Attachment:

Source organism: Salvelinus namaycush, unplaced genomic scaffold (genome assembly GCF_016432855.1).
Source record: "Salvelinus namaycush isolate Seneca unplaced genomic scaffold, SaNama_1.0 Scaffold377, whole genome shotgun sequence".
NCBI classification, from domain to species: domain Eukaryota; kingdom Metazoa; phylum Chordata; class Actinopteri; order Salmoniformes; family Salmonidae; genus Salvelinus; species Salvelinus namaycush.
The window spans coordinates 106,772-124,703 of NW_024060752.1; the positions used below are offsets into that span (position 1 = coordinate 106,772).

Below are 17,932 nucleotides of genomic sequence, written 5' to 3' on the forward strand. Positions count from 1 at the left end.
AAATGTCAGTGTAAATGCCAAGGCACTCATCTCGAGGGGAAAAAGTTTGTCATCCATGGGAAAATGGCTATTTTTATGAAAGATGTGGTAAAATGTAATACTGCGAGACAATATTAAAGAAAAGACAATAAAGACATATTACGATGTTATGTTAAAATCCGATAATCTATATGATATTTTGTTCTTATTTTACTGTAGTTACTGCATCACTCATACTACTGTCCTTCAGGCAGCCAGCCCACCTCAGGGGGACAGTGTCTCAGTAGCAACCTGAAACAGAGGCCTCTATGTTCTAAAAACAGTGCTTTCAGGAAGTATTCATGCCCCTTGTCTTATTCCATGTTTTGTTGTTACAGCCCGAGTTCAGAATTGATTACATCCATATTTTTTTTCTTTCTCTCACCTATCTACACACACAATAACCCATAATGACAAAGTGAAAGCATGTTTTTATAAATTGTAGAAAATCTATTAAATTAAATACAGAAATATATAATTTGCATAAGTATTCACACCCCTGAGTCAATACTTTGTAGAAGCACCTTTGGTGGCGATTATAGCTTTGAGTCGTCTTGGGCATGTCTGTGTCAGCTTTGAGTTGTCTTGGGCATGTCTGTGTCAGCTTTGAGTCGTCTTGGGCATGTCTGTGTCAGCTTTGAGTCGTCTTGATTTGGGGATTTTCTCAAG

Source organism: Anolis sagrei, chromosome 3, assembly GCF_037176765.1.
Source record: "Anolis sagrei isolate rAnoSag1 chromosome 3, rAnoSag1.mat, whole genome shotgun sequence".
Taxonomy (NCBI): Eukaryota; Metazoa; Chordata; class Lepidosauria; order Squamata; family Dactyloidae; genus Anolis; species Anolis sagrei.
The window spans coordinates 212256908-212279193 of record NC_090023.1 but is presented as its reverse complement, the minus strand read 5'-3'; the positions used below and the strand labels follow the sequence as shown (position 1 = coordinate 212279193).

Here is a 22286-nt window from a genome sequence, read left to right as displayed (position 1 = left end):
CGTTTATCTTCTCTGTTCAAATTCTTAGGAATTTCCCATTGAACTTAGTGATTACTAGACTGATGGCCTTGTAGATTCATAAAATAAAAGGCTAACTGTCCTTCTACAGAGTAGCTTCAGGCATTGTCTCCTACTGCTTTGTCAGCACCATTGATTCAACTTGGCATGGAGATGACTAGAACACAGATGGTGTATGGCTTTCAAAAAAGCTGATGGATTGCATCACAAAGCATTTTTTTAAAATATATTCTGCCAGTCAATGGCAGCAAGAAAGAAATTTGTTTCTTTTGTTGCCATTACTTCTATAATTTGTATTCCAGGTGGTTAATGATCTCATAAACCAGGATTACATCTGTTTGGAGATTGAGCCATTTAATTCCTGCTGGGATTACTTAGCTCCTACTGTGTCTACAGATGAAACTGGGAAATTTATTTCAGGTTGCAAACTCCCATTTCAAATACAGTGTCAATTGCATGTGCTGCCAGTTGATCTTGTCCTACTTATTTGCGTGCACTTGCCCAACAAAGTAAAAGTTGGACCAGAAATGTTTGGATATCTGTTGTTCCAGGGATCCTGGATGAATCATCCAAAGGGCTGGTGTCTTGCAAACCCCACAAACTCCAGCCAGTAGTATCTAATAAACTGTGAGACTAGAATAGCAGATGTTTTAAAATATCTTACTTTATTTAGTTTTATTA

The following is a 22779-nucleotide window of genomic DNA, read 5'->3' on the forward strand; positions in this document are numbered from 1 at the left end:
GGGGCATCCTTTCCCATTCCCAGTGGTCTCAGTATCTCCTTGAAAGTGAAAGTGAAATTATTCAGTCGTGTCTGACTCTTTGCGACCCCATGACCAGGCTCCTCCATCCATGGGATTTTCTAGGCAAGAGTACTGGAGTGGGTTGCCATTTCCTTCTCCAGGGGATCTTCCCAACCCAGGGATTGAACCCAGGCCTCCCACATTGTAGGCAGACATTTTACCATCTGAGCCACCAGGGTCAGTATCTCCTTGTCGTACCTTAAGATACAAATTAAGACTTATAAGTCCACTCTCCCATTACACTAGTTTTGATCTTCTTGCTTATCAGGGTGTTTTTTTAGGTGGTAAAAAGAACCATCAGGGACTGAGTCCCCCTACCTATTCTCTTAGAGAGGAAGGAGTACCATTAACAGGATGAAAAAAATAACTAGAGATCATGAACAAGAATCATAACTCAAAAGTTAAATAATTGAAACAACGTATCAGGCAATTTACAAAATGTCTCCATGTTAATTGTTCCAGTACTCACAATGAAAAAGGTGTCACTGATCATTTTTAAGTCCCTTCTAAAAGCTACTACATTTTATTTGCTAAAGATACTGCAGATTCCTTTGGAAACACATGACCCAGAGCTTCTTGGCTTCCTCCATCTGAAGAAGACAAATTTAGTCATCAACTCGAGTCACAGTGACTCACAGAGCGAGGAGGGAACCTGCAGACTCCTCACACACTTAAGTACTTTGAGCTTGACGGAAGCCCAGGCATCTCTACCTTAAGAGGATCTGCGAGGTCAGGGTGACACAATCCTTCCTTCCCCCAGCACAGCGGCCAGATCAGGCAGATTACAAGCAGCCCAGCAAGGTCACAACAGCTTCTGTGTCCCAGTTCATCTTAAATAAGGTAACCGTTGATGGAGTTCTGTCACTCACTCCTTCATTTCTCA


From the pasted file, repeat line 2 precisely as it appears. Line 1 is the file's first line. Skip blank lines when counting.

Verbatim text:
Source record: "Salvelinus namaycush isolate Seneca unplaced genomic scaffold, SaNama_1.0 Scaffold377, whole genome shotgun sequence".